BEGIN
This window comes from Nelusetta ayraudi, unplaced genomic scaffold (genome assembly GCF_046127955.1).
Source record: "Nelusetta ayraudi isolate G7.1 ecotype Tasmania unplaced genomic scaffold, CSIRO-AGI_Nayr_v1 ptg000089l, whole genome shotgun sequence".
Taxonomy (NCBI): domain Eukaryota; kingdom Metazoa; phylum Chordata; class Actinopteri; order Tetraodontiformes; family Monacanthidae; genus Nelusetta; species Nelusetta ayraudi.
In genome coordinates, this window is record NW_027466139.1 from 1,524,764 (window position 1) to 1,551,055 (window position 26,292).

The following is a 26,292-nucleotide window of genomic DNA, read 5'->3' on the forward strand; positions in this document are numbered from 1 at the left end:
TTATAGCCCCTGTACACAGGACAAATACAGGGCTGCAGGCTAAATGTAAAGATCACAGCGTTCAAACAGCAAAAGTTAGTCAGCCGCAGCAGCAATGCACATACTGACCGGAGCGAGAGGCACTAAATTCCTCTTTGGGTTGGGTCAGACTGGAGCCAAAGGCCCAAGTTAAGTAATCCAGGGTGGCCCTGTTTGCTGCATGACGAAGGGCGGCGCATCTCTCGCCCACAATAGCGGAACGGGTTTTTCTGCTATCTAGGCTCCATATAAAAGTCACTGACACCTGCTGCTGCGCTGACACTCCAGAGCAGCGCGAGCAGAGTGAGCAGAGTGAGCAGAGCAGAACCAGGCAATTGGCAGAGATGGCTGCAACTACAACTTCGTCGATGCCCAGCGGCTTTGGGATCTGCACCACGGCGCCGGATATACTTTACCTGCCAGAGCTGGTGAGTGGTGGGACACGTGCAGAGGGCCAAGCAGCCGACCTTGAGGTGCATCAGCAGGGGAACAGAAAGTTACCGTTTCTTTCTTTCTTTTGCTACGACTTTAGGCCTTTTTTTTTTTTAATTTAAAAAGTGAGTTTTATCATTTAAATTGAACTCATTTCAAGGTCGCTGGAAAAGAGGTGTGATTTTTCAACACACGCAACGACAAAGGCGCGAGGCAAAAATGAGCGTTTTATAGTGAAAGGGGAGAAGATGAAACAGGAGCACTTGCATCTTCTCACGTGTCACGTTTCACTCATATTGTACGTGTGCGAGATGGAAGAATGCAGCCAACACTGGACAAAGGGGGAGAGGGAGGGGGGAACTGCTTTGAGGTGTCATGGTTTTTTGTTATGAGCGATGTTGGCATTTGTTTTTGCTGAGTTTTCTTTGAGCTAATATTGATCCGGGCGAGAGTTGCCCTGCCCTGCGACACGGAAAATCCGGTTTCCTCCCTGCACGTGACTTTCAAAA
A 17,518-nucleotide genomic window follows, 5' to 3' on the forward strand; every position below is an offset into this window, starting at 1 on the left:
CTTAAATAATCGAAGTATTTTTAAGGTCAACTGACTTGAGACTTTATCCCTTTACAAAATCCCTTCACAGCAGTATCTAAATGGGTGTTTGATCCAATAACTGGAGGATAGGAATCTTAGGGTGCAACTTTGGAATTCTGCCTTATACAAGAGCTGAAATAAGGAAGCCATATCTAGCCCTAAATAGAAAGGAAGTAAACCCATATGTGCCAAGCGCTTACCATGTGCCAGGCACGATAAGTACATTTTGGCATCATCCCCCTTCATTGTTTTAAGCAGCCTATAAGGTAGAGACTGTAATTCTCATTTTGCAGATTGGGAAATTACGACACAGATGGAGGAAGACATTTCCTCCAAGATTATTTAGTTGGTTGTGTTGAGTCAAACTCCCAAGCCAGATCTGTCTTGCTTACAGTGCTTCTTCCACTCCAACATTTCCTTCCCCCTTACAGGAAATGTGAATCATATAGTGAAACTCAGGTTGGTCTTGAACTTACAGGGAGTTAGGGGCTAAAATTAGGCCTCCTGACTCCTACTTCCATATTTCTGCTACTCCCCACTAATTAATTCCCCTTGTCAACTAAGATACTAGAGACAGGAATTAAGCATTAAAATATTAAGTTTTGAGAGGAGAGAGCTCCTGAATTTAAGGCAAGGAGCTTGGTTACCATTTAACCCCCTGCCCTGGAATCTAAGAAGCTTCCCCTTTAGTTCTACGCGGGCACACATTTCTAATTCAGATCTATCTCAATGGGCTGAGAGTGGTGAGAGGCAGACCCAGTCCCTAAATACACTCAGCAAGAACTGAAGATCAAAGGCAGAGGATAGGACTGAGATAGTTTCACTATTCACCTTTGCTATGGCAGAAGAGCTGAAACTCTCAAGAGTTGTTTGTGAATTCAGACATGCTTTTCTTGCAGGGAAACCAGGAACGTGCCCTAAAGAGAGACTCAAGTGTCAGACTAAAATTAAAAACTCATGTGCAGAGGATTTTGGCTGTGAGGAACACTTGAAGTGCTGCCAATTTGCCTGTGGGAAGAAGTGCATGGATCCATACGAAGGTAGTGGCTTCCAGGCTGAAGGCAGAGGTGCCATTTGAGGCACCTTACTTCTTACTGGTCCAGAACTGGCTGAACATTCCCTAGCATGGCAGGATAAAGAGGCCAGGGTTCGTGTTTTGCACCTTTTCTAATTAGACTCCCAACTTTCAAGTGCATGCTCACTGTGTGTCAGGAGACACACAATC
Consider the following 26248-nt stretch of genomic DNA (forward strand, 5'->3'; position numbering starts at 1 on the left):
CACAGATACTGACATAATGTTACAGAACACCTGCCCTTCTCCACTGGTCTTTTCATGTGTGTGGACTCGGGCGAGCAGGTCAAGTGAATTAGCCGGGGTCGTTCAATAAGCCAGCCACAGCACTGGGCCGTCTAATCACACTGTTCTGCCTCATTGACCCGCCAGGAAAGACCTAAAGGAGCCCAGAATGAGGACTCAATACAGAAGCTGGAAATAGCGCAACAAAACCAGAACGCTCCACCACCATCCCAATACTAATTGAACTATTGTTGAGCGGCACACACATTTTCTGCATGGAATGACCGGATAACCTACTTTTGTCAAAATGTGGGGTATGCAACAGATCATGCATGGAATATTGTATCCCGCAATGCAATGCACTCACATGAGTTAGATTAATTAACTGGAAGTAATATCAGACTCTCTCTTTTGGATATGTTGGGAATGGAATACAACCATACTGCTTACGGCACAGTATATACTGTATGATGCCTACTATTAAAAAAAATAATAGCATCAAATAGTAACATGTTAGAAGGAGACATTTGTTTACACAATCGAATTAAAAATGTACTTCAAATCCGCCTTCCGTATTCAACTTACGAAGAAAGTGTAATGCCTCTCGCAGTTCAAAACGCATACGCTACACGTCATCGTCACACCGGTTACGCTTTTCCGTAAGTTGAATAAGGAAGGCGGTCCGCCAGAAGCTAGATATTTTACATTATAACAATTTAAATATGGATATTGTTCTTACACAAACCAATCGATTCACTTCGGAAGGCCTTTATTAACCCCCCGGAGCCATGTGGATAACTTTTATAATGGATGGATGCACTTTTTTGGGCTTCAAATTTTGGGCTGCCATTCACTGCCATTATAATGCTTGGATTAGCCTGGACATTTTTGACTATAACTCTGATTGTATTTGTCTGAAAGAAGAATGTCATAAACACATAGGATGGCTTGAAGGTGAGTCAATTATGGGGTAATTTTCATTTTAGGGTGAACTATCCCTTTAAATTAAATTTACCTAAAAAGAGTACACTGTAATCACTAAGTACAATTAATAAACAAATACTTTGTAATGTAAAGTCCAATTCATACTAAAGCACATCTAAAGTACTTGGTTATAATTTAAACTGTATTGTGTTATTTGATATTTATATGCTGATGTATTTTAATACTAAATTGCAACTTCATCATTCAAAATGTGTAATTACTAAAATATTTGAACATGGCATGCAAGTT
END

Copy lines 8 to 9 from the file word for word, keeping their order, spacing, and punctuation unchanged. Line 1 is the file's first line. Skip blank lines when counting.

CTTAAATAATCGAAGTATTTTTAAGGTCAACTGACTTGAGACTTTATCCCTTTACAAAATCCCTTCACAGCAGTATCTAAATGGGTGTTTGATCCAATAACTGGAGGATAGGAATCTTAGGGTGCAACTTTGGAATTCTGCCTTATACAAGAGCTGAAATAAGGAAGCCATATCTAGCCCTAAATAGAAAGGAAGTAAACCCATATGTGCCAAGCGCTTACCATGTGCCAGGCACGATAAGTACATTTTGGCATCATCCCCCTTCATTGTTTTAAGCAGCCTATAAGGTAGAGACTGTAATTCTCATTTTGCAGATTGGGAAATTACGACACAGATGGAGGAAGACATTTCCTCCAAGATTATTTAGTTGGTTGTGTTGAGTCAAACTCCCAAGCCAGATCTGTCTTGCTTACAGTGCTTCTTCCACTCCAACATTTCCTTCCCCCTTACAGGAAATGTGAATCATATAGTGAAACTCAGGTTGGTCTTGAACTTACAGGGAGTTAGGGGCTAAAATTAGGCCTCCTGACTCCTACTTCCATATTTCTGCTACTCCCCACTAATTAATTCCCCTTGTCAACTAAGATACTAGAGACAGGAATTAAGCATTAAAATATTAAGTTTTGAGAGGAGAGAGCTCCTGAATTTAAGGCAAGGAGCTTGGTTACCATTTAACCCCCTGCCCTGGAATCTAAGAAGCTTCCCCTTTAGTTCTACGCGGGCACACATTTCTAATTCAGATCTATCTCAATGGGCTGAGAGTGGTGAGAGGCAGACCCAGTCCCTAAATACACTCAGCAAGAACTGAAGATCAAAGGCAGAGGATAGGACTGAGATAGTTTCACTATTCACCTTTGCTATGGCAGAAGAGCTGAAACTCTCAAGAGTTGTTTGTGAATTCAGACATGCTTTTCTTGCAGGGAAACCAGGAACGTGCCCTAAAGAGAGACTCAAGTGTCAGACTAAAATTAAAAACTCATGTGCAGAGGATTTTGGCTGTGAGGAACACTTGAAGTGCTGCCAATTTGCCTGTGGGAAGAAGTGCATGGATCCATACGAAGGTAGTGGCTTCCAGGCTGAAGGCAGAGGTGCCATTTGAGGCACCTTACTTCTTACTGGTCCAGAACTGGCTGAACATTCCCTAGCATGGCAGGATAAAGAGGCCAGGGTTCGTGTTTTGCACCTTTTCTAATTAGACTCCCAACTTTCAAGTGCATGCTCACTGTGTGTCAGGAGACACACAATC
Consider the following 26248-nt stretch of genomic DNA (forward strand, 5'->3'; position numbering starts at 1 on the left):